The spark for this collaboration ignited several years ago when John Duncan saw Graham perform with Carl Michael von Hausswolf in Vienna. Having been very keen on Dome, John suggested working together by using recordings of Graham's voice as a springboard. This continues his vocal manipulations with Elliot Sharp and Asmus Teitchens.
Originally from the US, now based in Italy, John Duncan is a high calibre sound artist. He has a substantial catalogue of work published by Staalplaat, Streamline, Touch, Trente Oiseaux, Die Stadt, and his own label, Allquestions. He has worked with Andrew McKenzie (CONTACT) Francisco López (NAV), Bernhard Günter (HOME: UNSPEAKABLE), Max Springer (THE CRACKLING). Mention of these names alone is a good indication of the radical sonic territory being mapped out.
Along with his trademark use of shortwave signals, Duncan's modus operandi is to abstract source sounds quite considerably, creating smeared masses of sonic granulation, like vapour trails. It is only on the opening and closing tracks that Graham's voice is recognizable, bookending the whole with typically intriguing texts. Elsewhere, it's completely ground through the mill.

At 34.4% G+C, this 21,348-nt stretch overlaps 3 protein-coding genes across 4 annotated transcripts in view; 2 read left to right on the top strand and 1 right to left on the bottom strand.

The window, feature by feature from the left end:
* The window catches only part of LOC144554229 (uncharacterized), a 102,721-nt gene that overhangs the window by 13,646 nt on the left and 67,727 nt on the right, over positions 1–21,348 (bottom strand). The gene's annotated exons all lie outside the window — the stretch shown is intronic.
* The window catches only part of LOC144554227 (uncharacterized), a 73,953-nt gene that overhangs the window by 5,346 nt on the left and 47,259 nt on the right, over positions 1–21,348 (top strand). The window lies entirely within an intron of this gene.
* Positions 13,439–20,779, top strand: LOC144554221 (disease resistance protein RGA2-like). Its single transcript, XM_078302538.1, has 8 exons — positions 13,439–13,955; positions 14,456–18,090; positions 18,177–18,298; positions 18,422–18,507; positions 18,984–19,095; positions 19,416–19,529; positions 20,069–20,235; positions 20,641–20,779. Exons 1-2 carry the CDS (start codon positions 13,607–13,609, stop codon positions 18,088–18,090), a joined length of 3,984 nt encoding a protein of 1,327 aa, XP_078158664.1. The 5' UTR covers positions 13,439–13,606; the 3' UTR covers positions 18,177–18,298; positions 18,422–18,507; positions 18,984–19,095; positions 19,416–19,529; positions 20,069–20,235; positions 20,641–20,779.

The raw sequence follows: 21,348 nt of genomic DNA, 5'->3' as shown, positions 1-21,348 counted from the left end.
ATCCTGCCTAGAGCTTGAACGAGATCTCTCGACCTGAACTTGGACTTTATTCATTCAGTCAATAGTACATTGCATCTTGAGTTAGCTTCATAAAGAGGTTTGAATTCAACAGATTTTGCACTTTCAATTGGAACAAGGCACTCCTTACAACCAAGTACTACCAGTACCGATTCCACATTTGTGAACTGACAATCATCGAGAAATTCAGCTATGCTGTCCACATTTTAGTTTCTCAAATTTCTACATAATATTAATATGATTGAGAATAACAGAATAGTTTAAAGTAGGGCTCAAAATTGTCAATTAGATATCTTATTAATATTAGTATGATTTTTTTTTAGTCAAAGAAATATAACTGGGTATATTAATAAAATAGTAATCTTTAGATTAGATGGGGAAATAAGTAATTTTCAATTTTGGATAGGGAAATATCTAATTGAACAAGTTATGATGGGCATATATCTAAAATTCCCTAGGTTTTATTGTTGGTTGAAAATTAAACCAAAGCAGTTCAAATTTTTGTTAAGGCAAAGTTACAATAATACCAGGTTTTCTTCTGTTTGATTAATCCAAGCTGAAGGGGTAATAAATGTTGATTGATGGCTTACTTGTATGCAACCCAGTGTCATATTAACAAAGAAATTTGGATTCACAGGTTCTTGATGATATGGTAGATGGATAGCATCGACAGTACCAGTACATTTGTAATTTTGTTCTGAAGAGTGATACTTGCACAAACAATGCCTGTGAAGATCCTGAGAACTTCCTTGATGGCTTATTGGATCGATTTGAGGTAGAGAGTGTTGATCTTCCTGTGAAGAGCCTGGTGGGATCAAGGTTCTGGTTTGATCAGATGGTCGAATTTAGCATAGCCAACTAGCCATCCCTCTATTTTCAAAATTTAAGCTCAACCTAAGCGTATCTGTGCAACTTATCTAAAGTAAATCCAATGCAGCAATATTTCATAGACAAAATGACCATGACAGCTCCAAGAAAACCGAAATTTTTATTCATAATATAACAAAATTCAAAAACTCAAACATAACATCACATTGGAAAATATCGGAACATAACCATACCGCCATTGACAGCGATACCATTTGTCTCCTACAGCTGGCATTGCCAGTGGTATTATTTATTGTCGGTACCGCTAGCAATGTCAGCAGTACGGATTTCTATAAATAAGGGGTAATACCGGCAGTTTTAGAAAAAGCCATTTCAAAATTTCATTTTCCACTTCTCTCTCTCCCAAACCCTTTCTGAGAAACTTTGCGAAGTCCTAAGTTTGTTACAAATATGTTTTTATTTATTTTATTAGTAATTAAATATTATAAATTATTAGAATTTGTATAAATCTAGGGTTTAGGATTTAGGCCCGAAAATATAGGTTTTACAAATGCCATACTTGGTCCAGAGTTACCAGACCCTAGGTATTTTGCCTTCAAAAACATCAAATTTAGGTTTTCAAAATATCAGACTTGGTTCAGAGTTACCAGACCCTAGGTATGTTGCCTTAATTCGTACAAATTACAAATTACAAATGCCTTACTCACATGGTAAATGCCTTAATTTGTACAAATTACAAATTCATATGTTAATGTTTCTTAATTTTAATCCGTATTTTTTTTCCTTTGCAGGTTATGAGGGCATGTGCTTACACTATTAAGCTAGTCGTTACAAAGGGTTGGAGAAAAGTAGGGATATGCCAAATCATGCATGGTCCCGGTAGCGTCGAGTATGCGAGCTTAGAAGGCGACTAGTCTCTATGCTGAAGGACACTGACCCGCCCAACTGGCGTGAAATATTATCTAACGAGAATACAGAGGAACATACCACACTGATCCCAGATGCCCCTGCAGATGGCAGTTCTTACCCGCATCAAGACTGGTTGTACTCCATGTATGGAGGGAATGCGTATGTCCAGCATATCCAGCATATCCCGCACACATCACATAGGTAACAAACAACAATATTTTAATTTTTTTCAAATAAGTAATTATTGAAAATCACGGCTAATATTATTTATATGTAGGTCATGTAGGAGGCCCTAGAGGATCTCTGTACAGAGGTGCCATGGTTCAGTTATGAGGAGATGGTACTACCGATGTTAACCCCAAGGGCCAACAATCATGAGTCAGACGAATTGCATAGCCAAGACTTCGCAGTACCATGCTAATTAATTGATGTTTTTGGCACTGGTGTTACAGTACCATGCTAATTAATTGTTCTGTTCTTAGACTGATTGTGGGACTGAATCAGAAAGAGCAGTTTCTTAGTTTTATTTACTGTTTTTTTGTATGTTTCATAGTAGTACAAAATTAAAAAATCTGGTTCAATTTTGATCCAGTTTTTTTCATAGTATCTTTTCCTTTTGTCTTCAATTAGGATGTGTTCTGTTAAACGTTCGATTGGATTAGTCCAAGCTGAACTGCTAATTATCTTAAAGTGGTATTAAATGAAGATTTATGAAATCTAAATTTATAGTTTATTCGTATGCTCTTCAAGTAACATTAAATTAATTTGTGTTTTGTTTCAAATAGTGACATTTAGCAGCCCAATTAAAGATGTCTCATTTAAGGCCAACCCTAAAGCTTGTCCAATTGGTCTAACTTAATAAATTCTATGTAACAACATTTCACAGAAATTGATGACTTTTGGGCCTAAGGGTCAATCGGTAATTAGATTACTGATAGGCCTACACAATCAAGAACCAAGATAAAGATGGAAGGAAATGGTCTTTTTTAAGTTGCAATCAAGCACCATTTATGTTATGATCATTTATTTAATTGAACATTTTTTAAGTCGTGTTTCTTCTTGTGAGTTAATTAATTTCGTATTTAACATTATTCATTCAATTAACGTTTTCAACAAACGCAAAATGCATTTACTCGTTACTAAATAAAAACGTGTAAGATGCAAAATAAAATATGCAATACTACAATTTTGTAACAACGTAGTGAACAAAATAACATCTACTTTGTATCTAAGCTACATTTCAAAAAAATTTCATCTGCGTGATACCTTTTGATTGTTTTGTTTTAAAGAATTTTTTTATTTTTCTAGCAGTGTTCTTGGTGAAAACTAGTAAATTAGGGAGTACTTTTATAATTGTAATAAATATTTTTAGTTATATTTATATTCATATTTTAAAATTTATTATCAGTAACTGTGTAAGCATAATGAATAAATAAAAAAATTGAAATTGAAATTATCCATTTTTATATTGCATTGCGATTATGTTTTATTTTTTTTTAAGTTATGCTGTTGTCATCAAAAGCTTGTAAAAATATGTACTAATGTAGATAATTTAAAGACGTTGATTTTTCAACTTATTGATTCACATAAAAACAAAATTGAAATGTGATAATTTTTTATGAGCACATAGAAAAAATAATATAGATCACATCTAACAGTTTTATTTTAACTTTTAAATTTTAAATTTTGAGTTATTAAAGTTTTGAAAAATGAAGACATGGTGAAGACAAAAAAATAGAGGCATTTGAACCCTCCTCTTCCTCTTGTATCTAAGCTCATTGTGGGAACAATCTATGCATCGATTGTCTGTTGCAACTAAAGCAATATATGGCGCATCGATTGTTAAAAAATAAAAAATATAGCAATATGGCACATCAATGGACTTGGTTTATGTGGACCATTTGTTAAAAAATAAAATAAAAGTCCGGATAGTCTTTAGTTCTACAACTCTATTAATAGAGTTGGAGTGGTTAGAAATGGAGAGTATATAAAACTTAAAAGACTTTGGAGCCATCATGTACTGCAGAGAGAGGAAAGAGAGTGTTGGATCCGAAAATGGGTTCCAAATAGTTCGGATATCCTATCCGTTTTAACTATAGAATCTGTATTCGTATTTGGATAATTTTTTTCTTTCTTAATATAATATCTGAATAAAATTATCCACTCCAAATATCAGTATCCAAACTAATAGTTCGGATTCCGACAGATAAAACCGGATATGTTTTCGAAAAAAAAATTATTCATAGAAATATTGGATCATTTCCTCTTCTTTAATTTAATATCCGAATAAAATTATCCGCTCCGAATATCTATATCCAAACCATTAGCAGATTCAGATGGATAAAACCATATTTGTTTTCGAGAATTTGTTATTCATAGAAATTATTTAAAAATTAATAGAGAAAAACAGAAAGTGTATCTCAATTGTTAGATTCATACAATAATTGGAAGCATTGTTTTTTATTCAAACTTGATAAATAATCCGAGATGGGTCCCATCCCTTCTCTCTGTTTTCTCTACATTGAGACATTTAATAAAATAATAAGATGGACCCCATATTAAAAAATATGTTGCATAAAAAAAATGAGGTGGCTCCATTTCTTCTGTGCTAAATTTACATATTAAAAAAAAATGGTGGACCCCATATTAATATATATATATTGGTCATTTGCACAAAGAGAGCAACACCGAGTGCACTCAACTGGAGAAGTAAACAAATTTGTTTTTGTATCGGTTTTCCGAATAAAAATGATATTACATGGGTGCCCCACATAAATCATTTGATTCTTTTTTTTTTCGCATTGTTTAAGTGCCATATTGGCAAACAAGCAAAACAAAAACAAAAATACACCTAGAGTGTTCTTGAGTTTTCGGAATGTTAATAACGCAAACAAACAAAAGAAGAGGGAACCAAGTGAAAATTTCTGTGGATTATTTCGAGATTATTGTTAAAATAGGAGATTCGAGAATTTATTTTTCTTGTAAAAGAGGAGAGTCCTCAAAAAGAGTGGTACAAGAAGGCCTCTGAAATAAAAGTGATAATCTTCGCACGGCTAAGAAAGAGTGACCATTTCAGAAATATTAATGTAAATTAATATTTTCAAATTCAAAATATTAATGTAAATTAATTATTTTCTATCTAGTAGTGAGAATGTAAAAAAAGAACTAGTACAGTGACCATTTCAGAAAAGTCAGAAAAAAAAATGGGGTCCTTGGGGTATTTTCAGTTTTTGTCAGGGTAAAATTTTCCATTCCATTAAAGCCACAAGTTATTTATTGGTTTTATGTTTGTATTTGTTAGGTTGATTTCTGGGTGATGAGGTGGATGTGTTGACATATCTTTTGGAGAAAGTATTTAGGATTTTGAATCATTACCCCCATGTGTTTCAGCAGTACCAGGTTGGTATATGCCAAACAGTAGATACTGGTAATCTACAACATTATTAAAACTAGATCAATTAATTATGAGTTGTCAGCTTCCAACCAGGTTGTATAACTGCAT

PURPOSE STIMULATED opens, like some kind of perverse prologue, with a rippling, buzzing, texture out of which emerges a slithering timestretched text. Both liquid and brittle. The beheaded Ian Holm in Alien. A slippery soliloquy. Ventriloquised verbals. On valium.
This makes way for FALL, a gateway into the abyss. This substantial track (33' of the album's 46') evolves like a colossal wind, rushing the listener headlong into a vast open void, to arrive, about half way through, into a more meditative space created by the warm crackle of shortwave signals that fluctuate in a strangely reassuring way, punctuated by various pops and cracks. A lively medium. A carrier. From virtual space to radio space. Ether. The invisible flux out there. An energy field. A space that Duncan has been navigating for many years, once described as using the tuning band like a divining rod. Duncan's digital dowsing locates resonant spaces. Finely formed frequencies. The listener bobs like a cork in a pond. The source sound for a significant part of this was a minute and a half recording of a controlled rant by Graham on foot of meeting a rather objectionable character. Not that you'd remotely recognize it as such though. Anger vented becomes vent (drone).